Victorians have final say on community health projects
Four community health projects have been granted funding from Medibank thanks to the votes of local Victorians.
UnitingCare Ballarat Parish Mission, NMFC’s The Huddle, The Malpa Project and Macedonian Community Welfare Association will each share in the $600,000 worth of funding which has been made available through the 2015 Medibank Community Grants program.
Medibank Chief Customer Officer, Laz Cotsios said each project addresses an identified health need impacting the Victorian community.
“The five health projects have won the hearts of Victorians and bring Medibank’s for better health purpose to life, by encouraging local communities to eat healthier, exercise more and stay connected with those around them”, Mr Cotsios said.
“The projects will play a vital role in combatting homelessness along with the onset of preventable diseases such as obesity, type 2 diabetes and work towards ensuring the health of our next generation”.
The 2015 grants round was highly contested with more than 500 applications from community organisations around Australia and New Zealand.
From here, 33 projects were shortlisted online by councils made up of Medibank employees. The Australian community were then asked to vote for the community health program that was not only relevant to where they live but their own personal values.
“It was a really important and conscious decision for Medibank to get the Australian public involved in the grants program and give them the final say on which community health projects they needed the most.”
The 2015 Medibank Community Grant recipients for Victoria are:
1. The Huddle – $20,000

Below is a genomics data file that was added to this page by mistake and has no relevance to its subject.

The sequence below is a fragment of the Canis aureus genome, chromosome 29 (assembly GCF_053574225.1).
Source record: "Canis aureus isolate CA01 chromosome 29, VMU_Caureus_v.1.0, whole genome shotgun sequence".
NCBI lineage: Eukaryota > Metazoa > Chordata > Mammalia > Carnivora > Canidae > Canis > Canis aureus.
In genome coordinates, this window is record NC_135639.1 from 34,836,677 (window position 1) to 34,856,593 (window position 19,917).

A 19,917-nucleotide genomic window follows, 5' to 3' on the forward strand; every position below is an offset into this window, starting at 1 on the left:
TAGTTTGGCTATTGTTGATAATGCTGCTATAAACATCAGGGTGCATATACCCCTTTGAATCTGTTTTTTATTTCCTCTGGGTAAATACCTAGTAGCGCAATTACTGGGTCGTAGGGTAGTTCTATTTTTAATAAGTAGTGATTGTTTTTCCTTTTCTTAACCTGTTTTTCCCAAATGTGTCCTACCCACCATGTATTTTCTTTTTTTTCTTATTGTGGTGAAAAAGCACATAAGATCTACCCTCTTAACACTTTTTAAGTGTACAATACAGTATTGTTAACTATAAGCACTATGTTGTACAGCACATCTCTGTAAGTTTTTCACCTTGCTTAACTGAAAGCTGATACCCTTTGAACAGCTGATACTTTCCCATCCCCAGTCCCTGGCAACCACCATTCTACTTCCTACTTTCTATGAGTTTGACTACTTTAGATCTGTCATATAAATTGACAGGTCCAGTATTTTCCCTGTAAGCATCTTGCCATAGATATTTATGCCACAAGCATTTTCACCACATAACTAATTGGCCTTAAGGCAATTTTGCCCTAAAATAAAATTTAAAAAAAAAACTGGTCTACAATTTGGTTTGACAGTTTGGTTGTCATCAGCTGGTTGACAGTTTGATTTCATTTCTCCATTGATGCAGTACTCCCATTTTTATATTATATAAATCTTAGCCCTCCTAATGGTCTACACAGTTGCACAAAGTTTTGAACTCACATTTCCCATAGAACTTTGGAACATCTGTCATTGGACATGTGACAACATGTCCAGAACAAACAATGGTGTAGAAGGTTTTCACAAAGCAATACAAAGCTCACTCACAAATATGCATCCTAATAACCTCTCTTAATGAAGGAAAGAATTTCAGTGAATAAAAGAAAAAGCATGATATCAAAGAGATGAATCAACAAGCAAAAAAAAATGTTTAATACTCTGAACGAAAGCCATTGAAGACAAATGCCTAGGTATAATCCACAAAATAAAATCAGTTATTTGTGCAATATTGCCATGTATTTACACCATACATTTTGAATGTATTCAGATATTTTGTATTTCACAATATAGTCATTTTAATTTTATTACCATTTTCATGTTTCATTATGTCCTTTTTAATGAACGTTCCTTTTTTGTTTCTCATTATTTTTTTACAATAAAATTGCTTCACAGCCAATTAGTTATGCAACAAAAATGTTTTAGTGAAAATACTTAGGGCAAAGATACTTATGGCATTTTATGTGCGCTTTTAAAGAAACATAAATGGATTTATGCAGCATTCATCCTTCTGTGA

The Huddle’s ‘Hop On’ program aims to develop connections between young migrant families and the community through sport. The structured sports program is run in local housing estates by trained staff, volunteers, state sporting associations and Victoria Police for primary school aged migrants in the North West.
2. UnitingCare Ballarat Parish Mission - $22,100
‘Café Meals Ballarat’, a program designed to provide subsidised, nutritious meals in cafes around Ballarat for young people who are homeless or vulnerable. The program addresses research that shows a healthy diet improves the physical and mental wellbeing of homeless youth.
3. The Malpa Project - $20,650
Based on the traditional Aboriginal way of teaching health, the ‘Young Doctors’ program involves leaders teaching 8-9 year olds the benefits of healthy living and looking after their siblings, as well as environmental health and hygiene. Funding will extend to program to remote areas.
4. Macedonian Community Welfare Association - $37,250
The project will teach marginalised, socially isolated and disabled members of the CALD community how to eat healthily through supermarket shopping lessons, information sessions from Diabetes Australia and cooking workshops what will demonstrate how to cook traditional cultural food in a healthier way.
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